The trial against the second group of Vaughn 17 defendants, Abednego Baynes, Kevin Berry, John Bramble, and Obadiah Miller continued for a fourth week. Two defendants from the first Vaughn 17 trial — Jarreau Ayers and Dwayne Staats — also testified this week in solidarity with those currently on trial.
The Vaughn 17 trial is yet another example of the American criminal justice system railroading incarcerated people for demanding humane treatment, dignity, and freedom within a prison system that enslaves millions. The four current defendants are among 18 prisoners formerly incarcerated at the James T. Vaughn Correctional Center in Smyrna, Delaware who were indicted for alleged involvement with the Vaughn prison uprising in February 2017. Prisoners took over their building and held it for over 18 hours, a major rebellion in which one correctional officer was killed. Despite no evidence tying defendants to the rebellion, sixteen prisoners have been charged with murder, assault, kidnapping, riot and conspiracy following the uprising; two more were charged with everything except the murder.
Jarreau Ayers and Dwayne Staats, defendants from the first Vaughn 17 trial group, courageously took the stand to defend those currently on trial. During the first Vaughn 17 trial, Ayers, who was found guilty of kidnapping and assault, said, “I love my comrades I’m going to stand by them 100 percent all the way.” This week, Ayers claimed responsibility for his role in the uprising because he said he had come to realize that the uprising was a “righteous cause.” He said he couldn’t bear to see men who had nothing to do with the takeover being convicted for things he’d decided to do, even though it meant that he now stands no chance of ever leaving prison. Ayers told the courtroom, “I’m sacrificing everything to be here today.”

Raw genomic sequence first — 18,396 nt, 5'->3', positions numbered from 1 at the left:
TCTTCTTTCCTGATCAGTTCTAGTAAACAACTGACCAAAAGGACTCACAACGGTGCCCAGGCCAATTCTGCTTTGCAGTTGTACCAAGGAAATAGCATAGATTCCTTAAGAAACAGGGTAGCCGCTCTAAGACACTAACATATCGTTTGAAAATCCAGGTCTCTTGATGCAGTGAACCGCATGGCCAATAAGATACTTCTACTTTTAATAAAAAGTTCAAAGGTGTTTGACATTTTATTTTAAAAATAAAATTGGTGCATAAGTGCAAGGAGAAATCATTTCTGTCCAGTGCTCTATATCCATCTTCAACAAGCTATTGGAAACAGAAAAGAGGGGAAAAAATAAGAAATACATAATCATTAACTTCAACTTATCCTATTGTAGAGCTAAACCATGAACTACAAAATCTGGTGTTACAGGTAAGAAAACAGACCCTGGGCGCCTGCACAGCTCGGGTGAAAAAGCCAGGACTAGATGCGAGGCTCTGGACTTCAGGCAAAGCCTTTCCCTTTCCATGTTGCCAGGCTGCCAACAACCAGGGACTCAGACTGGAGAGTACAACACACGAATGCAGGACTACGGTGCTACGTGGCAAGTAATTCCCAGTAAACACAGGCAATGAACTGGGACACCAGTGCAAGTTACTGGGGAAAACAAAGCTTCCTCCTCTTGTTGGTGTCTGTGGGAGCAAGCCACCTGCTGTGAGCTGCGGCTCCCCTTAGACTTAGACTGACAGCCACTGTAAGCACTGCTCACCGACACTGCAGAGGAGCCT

Staats, who was found guilty of all charges during the first trial, also expanded on his role in the takeover. On Wednesday of this past week, Staats told the court that he’d also been the first to punch Sergeant Floyd, a signal that attacks on all the officers were to begin. This new admission made the prosecution furious. Staats shrugged this off, explaining that his defense had been based on what the investigators said about him, and that they hadn’t been able to find a witness who said they’d seen him hit anyone.
Both Ayers and Staats testified that the none of the second group of Vaughn 17 defendants were involved in planning or participating in the uprising.
Bramble, Miller, Berry and Baynes have all held out under pressure and abuse for the past two years to stay in solidarity with their co-defendants. They have now convincingly attested to their lack of involvement in the takeover and some of the ways in which they were targeted as part of the state’s desperate attempt at retaliation for one of the most important uprisings so far this century.
The prosecution and the defense’s closing arguments took place on Monday, February 11, starting at 9:00am in Room 8B at the New Castle County Courthouse in Wilmington, Delaware. Jury deliberations are expected to begin on Tuesday morning.